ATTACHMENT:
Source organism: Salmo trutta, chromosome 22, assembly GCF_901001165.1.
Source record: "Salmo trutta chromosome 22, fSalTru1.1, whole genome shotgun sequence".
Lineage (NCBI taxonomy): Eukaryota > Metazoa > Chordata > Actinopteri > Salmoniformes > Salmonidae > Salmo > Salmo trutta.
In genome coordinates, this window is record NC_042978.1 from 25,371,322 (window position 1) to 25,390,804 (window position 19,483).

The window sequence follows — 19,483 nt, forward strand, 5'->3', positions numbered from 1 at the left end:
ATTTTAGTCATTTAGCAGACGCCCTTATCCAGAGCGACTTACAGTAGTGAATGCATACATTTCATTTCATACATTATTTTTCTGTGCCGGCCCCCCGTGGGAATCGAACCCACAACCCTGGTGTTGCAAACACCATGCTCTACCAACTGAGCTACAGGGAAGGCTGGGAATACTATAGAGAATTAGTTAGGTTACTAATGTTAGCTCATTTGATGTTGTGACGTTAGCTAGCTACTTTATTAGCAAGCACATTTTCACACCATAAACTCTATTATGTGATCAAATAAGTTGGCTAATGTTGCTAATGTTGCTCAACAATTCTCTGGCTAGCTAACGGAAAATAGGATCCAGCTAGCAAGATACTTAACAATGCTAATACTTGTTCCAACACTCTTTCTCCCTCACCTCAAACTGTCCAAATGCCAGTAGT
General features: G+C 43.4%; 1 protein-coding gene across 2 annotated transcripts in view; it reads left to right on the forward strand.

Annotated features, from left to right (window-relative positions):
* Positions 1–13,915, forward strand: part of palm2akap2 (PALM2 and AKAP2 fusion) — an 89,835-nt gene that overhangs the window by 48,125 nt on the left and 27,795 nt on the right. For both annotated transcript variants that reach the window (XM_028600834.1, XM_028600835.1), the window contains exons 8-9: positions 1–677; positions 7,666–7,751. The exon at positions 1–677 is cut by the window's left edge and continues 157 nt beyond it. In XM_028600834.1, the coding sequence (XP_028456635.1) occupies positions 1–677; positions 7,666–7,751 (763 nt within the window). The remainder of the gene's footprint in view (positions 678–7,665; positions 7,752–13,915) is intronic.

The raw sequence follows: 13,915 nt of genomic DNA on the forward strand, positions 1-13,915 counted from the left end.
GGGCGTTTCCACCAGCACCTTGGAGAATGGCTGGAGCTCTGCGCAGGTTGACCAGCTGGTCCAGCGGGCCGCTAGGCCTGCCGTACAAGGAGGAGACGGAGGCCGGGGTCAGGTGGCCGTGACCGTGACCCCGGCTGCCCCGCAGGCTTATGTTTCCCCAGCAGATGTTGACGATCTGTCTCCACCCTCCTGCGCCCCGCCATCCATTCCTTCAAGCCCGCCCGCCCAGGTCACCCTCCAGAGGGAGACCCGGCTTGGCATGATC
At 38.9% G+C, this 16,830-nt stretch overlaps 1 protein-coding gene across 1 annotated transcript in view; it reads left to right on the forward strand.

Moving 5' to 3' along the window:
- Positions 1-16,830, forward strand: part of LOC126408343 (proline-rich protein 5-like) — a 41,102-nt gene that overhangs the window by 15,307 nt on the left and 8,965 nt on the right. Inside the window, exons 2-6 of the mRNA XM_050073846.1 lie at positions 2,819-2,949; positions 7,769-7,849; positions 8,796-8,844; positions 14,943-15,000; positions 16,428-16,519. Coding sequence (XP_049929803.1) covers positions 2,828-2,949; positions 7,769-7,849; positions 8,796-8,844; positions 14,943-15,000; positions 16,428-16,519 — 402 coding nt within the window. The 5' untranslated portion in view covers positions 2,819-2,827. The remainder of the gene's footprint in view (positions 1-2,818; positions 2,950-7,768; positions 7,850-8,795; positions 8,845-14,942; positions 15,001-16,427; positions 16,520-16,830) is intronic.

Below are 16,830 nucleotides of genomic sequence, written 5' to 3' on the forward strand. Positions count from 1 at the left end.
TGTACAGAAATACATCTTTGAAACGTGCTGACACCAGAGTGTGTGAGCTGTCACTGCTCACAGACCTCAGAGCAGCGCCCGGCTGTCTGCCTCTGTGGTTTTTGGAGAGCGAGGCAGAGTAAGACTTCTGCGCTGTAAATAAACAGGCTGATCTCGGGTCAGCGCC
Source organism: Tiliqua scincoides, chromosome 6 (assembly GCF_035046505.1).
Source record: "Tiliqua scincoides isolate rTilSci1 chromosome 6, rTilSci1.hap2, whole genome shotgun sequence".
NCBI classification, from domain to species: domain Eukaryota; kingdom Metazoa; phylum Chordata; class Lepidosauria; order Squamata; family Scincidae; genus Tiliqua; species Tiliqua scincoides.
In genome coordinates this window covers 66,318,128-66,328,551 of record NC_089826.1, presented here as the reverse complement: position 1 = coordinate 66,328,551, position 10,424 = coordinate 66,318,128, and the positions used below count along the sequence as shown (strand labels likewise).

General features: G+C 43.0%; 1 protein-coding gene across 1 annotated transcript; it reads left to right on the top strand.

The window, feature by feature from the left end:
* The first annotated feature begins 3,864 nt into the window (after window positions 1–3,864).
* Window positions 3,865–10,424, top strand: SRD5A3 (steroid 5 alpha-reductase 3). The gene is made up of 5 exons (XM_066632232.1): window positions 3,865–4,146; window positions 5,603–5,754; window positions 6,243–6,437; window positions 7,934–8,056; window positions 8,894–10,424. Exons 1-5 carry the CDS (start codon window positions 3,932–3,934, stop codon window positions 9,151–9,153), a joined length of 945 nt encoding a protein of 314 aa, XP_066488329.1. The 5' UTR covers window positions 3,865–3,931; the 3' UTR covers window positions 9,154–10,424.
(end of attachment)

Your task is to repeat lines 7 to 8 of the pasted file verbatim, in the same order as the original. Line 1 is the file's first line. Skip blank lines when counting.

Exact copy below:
General features: G+C 43.4%; 1 protein-coding gene across 2 annotated transcripts in view; it reads left to right on the forward strand.

Annotated features, from left to right (window-relative positions):